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“We Had a Great History, and We Turned Aside”
A long-time Republican-party insider and close student of its past discusses how the party has changed over the years—for better and for worse —and where it may be headed.
October 1993 | Volume 44, Issue 6
By cutting tax rates to get America moving again and quoting John F. Kennedy all the time, and Calvin Coolidge at times, and Ludwig Erhard at times, he in effect drove the Democratic party from its thesis, which was that spending and finance by deficits were good for the economy. He forced the Democrats to become an antithesis party. All they could do was beat up on Ronald Reagan for wanting to cut tax rates. Remember Walter Heller’s saying it would cause triple-digit inflation or something like that? The Democratic party went crazy trying to deal with Reagan.
Reagan had a thesis, and it was positive, and it was populist. I think that is the most enormous contribution that Ronald Reagan made: his optimism, his positive application of entrepreneurial capitalist ideas and tax reform with spending limitations. You know, he’d been taught about balancing the budget, but growth came before the deficit to Ronald Reagan. So did the defense of America come before the deficit. As important as that deficit is, it’s single-entry bookkeeping, in my view, to look only at the deficit, as denominator, and not to look at the numerator: the size and growth of the economy.
The pro-internationalist foreign policy, the pro-free-trade policy, the pro-growth policy, the pro-traditional values and pro-family policies of Ronald Reagan really put the Democratic party on the defensive. And, unfortunately, today the Republican party is thinking less in terms of creating jobs and opportunity than the Democratic party is. Now Clinton may very well lose that edge because of the way he’s raising taxes on small businesses, Social Security recipients, families, and the middle class and by policies that inhibit the formation of capital, but at the moment, the American people think the Democratic party and Bill Clinton are more likely to create jobs than the populist wing of the Republican party is. And that’s a shame.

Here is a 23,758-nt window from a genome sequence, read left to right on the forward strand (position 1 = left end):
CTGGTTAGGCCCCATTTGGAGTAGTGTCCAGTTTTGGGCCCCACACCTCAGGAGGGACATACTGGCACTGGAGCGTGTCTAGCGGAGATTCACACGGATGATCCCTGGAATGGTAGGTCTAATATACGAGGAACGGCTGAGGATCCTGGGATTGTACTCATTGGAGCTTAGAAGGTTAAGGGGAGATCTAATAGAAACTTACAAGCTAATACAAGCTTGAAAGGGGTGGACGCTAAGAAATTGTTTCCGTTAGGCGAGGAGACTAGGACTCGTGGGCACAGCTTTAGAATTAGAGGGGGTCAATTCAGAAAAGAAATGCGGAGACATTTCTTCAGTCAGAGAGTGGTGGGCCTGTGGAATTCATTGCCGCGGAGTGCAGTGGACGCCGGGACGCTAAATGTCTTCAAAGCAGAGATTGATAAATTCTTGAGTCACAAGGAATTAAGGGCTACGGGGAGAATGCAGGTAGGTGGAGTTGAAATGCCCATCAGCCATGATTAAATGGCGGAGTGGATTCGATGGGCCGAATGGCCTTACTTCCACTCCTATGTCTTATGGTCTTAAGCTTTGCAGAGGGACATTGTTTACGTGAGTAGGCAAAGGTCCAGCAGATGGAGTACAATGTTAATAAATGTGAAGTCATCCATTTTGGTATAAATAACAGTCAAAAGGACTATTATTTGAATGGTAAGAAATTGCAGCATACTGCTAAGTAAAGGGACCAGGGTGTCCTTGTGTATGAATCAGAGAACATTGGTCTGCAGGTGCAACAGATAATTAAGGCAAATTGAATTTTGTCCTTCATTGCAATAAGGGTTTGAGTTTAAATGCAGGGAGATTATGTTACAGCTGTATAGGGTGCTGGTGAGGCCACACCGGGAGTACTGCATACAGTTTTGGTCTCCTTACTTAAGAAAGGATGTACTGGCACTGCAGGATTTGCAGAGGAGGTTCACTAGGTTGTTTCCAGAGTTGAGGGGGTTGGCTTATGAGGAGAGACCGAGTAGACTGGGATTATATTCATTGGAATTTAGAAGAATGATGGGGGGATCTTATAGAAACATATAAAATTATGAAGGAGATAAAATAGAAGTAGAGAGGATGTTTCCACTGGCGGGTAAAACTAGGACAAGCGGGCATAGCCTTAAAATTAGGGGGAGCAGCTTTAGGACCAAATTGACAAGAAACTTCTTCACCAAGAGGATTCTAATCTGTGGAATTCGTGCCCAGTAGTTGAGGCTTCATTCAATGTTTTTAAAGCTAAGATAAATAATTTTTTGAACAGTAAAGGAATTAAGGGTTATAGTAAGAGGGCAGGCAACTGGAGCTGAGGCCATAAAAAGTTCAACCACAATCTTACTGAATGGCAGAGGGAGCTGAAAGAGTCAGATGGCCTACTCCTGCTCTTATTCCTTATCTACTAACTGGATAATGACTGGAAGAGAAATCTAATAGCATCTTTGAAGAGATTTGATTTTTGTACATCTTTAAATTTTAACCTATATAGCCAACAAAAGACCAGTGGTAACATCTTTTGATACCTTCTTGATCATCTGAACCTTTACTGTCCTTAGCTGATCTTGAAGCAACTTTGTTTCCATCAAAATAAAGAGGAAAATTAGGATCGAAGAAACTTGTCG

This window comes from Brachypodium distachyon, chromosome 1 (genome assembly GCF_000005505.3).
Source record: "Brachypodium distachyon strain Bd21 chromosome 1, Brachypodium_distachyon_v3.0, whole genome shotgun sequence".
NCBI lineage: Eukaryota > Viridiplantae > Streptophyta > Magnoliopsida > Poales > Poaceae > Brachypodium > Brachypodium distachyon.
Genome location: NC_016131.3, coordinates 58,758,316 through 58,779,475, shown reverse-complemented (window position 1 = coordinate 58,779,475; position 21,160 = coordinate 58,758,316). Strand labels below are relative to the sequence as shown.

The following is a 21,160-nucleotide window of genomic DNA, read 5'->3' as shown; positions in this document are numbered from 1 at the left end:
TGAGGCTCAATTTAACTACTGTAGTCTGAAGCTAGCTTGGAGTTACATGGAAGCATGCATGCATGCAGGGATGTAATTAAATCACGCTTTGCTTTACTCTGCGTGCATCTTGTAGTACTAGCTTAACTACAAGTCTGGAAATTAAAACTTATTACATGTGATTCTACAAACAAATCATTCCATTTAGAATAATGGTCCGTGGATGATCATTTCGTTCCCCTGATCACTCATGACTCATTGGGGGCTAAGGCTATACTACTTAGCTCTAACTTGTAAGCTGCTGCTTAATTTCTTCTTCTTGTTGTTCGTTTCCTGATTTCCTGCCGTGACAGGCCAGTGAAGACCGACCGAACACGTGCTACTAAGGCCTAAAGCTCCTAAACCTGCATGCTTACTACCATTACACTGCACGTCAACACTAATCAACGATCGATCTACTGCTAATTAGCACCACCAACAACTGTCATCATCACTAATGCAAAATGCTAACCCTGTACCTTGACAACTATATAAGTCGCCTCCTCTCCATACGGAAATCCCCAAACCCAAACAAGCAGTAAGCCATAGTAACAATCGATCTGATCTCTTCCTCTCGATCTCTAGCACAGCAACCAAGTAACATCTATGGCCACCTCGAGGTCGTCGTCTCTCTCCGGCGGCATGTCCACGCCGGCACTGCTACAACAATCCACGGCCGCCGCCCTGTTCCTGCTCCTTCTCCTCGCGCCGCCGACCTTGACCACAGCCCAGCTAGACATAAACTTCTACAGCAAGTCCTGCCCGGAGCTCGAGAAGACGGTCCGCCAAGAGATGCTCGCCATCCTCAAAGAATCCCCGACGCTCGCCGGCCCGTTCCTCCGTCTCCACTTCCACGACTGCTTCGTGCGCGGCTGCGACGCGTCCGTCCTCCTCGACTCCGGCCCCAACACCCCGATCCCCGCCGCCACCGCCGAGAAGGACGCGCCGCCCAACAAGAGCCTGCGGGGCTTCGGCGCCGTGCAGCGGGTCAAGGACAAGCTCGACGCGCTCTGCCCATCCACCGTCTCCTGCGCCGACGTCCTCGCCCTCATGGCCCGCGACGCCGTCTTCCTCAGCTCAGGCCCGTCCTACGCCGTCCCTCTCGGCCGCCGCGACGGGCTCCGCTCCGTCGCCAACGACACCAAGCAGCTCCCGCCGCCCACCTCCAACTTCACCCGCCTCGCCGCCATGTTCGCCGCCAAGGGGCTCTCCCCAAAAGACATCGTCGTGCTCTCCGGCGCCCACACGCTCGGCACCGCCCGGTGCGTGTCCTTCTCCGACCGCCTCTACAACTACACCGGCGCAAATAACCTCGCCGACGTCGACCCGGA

You just mentioned that the Republican party in the eighties was thought to be the party of free trade. Now this was a considerable departure from the party’s traditions. The Democrats were historically the free-trade party, and the Republicans were protectionists. What happened?
I don’t know that I would be as eloquent on this subject, or at least as articulate, as I like to think I am on some of the other issues. But the Republican party from Lincoln on, certainly through Hoover, was a protectionist party, a high-tariff party, notwithstanding the fact that Calvin Coolidge lowered tax rates in the 1920s and helped, in my view, to cause the great twenties boom. And I don’t think Calvin Coolidge would have ever signed the Smoot-Hawley Tariff Act. I was telling someone the other night that within six months of June 1930, when Hoover actually signed the Smoot-Hawley Tariff Act, a number of very unpleasant things happened. Within a week or two Europe retaliated, and the resulting trade war caused massive unemployment, and that massive unemployment helped lead to the triumph of fascism.
History will never be kind to the forces that kept Congress from attempting to stop Mussolini.”
We really didn’t learn our lesson, nor did Roosevelt, in the 1930s. There was a slight reduction of tariffs by the Democrats in 1938, 1939, if I remember correctly. In 1944 and 1945 at Bretton Woods the IMF [International Monetary Fund] and the predecessor to the World Bank were formed. GATT [the General Agreement on Tariffs and Trade] came in 1948. These were great contributions to liberalizing trade.
You have to give credit where credit is due, and that really was a function, at least in the environment it created, of the Roosevelt and the Truman administrations. Now, I don’t know that either one of them knew at all what they were specifically accomplishing, but it was a tremendous contribution to the world economy and certainly to the United States economy.
Kennedy had a huge tariff-reduction policy, and he was an internationalist. I don’t agree with everything he did, but I certainly respect his internationalism, because he was devoted to two things: Bretton Woods and maintaining the dollar as good as gold. In fact, he was very supportive of William McChesney Martin, who was the chairman of the Federal Reserve Board, and if you remember, the dollar was targeted to the price of gold. We kept it that way, and interest rates were low, the world system was working, more countries were coming into the GATT, and the IMF in those days was doing what it was supposed to be doing—that is, be a temporary window for countries with short-term exchange rate problems. It was not trying to run the economies of Russia, or Eastern Europe, or the Third World, or Latin America.
Richard Nixon decided on wage and price controls, raised tariffs, and devalued the dollar in 1972 for fear that the Japanese were going to overcome our advantage. Nixon and Connally thought the only way to compete with the Japanese was to engage in currency devaluation, which is now the modus operandi of the IMF. It really is. The IMF tells every country in the world, “Devalue your currency and raise taxes.” And we broke up Bretton Woods. The Smithsonian Agreement of 1971 ultimately led to the collapse of Bretton Woods in floating exchange rates, and Katy-bar-the-door. Every country has indulged in some form of mercantilistic trade practices since that time.